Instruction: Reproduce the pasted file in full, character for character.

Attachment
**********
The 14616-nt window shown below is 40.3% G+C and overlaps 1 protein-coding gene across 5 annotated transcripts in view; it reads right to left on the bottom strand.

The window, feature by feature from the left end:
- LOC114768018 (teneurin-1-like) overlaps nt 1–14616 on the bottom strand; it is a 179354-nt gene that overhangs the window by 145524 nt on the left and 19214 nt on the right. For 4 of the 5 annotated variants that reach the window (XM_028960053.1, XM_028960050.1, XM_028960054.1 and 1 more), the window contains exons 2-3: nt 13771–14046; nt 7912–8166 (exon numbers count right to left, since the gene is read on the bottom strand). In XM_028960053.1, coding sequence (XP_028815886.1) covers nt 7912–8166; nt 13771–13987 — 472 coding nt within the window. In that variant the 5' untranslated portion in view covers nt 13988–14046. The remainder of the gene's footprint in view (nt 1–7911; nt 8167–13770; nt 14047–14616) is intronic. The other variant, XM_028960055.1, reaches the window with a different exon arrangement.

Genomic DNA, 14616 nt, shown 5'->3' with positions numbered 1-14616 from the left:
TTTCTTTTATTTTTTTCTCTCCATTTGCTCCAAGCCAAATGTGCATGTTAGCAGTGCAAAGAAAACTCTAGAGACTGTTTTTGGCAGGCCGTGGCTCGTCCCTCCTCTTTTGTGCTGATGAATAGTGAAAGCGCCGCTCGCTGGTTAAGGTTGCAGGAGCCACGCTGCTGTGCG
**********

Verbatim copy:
The 14616-nt window shown below is 40.3% G+C and overlaps 1 protein-coding gene across 5 annotated transcripts in view; it reads right to left on the bottom strand.

The window, feature by feature from the left end:
- LOC114768018 (teneurin-1-like) overlaps nt 1–14616 on the bottom strand; it is a 179354-nt gene that overhangs the window by 145524 nt on the left and 19214 nt on the right. For 4 of the 5 annotated variants that reach the window (XM_028960053.1, XM_028960050.1, XM_028960054.1 and 1 more), the window contains exons 2-3: nt 13771–14046; nt 7912–8166 (exon numbers count right to left, since the gene is read on the bottom strand). In XM_028960053.1, coding sequence (XP_028815886.1) covers nt 7912–8166; nt 13771–13987 — 472 coding nt within the window. In that variant the 5' untranslated portion in view covers nt 13988–14046. The remainder of the gene's footprint in view (nt 1–7911; nt 8167–13770; nt 14047–14616) is intronic. The other variant, XM_028960055.1, reaches the window with a different exon arrangement.

Genomic DNA, 14616 nt, shown 5'->3' with positions numbered 1-14616 from the left:
TTTCTTTTATTTTTTTCTCTCCATTTGCTCCAAGCCAAATGTGCATGTTAGCAGTGCAAAGAAAACTCTAGAGACTGTTTTTGGCAGGCCGTGGCTCGTCCCTCCTCTTTTGTGCTGATGAATAGTGAAAGCGCCGCTCGCTGGTTAAGGTTGCAGGAGCCACGCTGCTGTGCG